Pelvic Health Via Telehealth

Is Telehealth my best choice for pelvic health treatment?

By Liz Lush February 2024

There is a strong move towards health care in the home through the use of digital technologies and telehealth. Biotech companies are investing billions and consumer interest increases. Excitingly, telehealth is shown to be effective for pelvic health physiotherapy as well.

A large body of evidence shows us that pelvic health physiotherapy delivered via telehealth is very effective at reducing incontinence, improving pelvic floor muscle function and overall quality of life.4,5 There is positive reception from patients, especially where barriers or concerns are directly addressed.2,8,4 An excellent range of studies has demonstrated the effectiveness of telehealth for pelvic floor muscle function improvement, urinary function, bowel continence and pelvic pain for a range of circumstances; post gynecological cancer surgery3, breast cancer treatment6 perinatally and general gynaecological presentations to community hospitals1,2,4. Telehealth is an appropriate means to provide many forms of assessment, education plus exercise or training supervision.

Telehealth offers a number of advantages both in patient comfort and treatment quality. Patients appreciate the accessibility of telehealth where travel, parking or child care costs for face to face appointments is a deterrent. Telehealth can provide convenience and a familiar home setting for those with sensitive histories and difficult past experiences. It can also increase patients’ empowerment in their own role in treatment and management.

Telehealth allows clinicians to see patients’ actual physical environments in which movement or postural strategies need to be implemented. Telehealth can promote more effective use of digital technologies that assist pelvic health where they form part of the treatment reviews, for example Apps that guide pelvic floor muscle training7. There are so many wearable devices, or downloaded apps that are underutilised so it terrific that telehealth brings them to the centre.

This is great news and provides both rural and metro patients with a vast improvement in accessing quality pelvic health physiotherapy!

Is there anyone that telehealth isn’t good for? Interestingly, studies show that other than personal preference, or in the instance of certain physical investigations, there are few exclusions. So long as you have access to a device, internet and the language being used is easy to understand, then telehealth is an option for you. If there is a high level of fear or anxiety that your pelvic floor muscle action is incorrect, that is, you might be straining when you should be squeezing, or squeezing when you should be relaxing, then it’s a good idea to consider hybrid care. This is a combination of face to face assessments for physical examination and then resuming treatment, monitoring and review through telehealth.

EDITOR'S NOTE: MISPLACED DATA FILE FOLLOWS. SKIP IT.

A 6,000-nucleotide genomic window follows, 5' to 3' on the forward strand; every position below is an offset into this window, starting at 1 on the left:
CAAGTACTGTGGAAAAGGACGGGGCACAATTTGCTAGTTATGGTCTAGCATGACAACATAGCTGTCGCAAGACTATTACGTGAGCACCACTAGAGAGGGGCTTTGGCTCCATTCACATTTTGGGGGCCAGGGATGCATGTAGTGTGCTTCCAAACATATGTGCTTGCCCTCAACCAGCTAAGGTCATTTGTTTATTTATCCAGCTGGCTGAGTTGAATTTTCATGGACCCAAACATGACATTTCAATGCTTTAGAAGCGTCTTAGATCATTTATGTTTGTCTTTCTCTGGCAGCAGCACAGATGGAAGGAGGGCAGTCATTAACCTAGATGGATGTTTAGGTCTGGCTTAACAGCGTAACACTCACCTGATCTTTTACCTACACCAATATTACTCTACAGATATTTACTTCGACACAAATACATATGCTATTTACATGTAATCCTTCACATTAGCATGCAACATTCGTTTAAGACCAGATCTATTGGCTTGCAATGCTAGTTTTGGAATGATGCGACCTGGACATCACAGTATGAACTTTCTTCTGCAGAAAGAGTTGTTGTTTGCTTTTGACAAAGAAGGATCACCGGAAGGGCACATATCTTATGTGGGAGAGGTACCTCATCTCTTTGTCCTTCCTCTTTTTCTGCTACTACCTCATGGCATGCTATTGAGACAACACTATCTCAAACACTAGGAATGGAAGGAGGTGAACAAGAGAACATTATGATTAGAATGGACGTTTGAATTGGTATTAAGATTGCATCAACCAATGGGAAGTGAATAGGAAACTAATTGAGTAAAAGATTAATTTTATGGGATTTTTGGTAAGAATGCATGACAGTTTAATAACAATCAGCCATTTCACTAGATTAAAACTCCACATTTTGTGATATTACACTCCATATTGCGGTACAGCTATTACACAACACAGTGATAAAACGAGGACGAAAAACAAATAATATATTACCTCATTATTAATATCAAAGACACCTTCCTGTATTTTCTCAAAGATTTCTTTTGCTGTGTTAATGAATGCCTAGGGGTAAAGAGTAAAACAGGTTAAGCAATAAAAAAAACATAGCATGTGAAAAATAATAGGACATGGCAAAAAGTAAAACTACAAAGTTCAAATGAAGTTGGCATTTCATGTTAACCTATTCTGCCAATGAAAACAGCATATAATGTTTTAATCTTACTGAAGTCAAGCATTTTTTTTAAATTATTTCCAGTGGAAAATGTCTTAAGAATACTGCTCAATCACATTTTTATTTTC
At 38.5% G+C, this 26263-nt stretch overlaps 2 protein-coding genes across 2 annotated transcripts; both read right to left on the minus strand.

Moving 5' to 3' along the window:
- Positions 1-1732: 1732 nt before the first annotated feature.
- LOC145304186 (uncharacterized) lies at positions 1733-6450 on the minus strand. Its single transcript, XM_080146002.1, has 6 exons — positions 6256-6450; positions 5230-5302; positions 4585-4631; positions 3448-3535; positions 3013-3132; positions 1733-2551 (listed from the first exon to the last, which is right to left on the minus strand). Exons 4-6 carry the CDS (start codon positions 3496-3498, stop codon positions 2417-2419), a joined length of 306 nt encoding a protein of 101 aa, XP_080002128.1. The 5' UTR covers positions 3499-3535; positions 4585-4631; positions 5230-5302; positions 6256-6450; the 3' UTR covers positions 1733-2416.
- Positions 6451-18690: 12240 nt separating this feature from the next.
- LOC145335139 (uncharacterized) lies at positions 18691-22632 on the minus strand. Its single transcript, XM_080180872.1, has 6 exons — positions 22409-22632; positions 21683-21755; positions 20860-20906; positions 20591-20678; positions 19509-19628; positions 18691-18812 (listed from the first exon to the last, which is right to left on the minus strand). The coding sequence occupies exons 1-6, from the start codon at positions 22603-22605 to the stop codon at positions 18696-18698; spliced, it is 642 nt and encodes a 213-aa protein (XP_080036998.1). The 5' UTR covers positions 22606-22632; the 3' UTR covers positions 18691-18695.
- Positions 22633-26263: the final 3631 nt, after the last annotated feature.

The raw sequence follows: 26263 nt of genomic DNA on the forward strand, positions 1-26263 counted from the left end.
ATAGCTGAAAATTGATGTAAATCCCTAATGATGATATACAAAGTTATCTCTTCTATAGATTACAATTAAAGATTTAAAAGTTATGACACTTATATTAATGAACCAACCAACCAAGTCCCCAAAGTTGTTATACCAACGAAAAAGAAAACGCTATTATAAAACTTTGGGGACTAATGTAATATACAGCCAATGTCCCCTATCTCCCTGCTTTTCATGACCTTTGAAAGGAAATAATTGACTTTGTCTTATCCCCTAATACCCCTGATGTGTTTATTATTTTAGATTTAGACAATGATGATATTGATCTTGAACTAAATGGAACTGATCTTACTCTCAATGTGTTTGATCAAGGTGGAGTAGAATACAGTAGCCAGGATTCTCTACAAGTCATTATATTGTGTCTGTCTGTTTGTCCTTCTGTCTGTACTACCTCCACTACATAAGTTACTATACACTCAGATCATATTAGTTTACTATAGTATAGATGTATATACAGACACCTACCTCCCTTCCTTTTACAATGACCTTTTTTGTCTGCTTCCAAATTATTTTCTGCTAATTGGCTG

Would you like to enjoy your treatment via telehealth?

Talk to our team today.

About The Author

Liz Lush provides telehealth to AWH on Tuesday afternoons and Saturday mornings.

1.     Coad, B., Ramani, S., Michel, L. et al. Effectiveness of telehealth physical therapy for patients with pelvic floor disorders in a community hospital setting. Arch Gynecol Obstet308, 661–665 (2023).

2.     Barrett, F., Stewart, L.E. & Brucker, B.M. Evidence for the Appropriate Use of Telemedicine in Female Pelvic Medicine and Reconstructive Surgery. Curr Bladder Dysfunct Rep 16, 97–104 (2021).

3.     Brennen R, Soh SE, Denehy L, Lin KY, Jobling T, McNally OM, Hyde S, Kruger J, Frawley H. Pelvic floor muscle training delivered via telehealth to treat urinary and/or faecal incontinence after gynaecological cancer surgery: a single cohort feasibility study. Support   Care Cancer. 2023 Sep 23;31(10):589. doi: 10.1007/s00520-023-08050-5. PMID: 37740820; PMCID: PMC10517895.

4.     Woodley S, Moller B, Clark A, Bussey M, Sangelaji B, Perry M, Kruger J, Digital Technologies for Women’s Pelvic Floor Muscle Training to Manage Urinary Incontinence Across Their Life Course: Scoping Review. JMIR Mhealth Uhealth 2023;11:e44929 URL: 10.2196/44929

5.     da Mata KR, Costa RC, Carbone ÉD, Gimenez MM, Bortolini MA, Castro RA, Fitz FF. Telehealth in the rehabilitation of female pelvic floor dysfunction: a systematic literature review. International urogynecology journal. 2021 Feb;32(2):249-59.

6.     Colombage UN, Soh SE, Lin KY, Kruger J, Frawley HC. The feasibility of pelvic floor training to treat urinary incontinence in women with breast cancer: a telehealth intervention trial. Breast Cancer. 2023 Jan;30(1):121-130. doi: 10.1007/s12282-022-01405-6. Epub 2022 Sep 26. PMID: 36163601; PMCID: PMC9512983.

7.     Jaffar A, Mohd Sidik S, Foo CN, Muhammad NA, Abdul Manaf R, Suhaili N. Preliminary Effectiveness of mHealth App-Based Pelvic Floor Muscle Training among Pregnant Women to Improve Their Exercise Adherence: A Pilot Randomised Control Trial. Int J Environ Res Public Health. 2022 Feb 18;19(4):2332. doi: 10.3390/ijerph19042332. PMID: 35206520; PMCID: PMC8872112.

8.     Zoorob, Dani MD, MBA, MHA, MHI‚àó; Yunghans, Sara DPT‚Ć; Methenitis, Allison MD‚Ä°; Garcia, Emilie BSc¬ß; ElShariaha, Rand MD‚Ä°; Wahl, Heather MD‚Ć. Patient Receptivity to Integration of Telehealth in Pelvic Floor Physical Therapy Regimens. Urogynecology 29(2):p 281-286, February 2023. | DOI: 10.1097/SPV.0000000000001294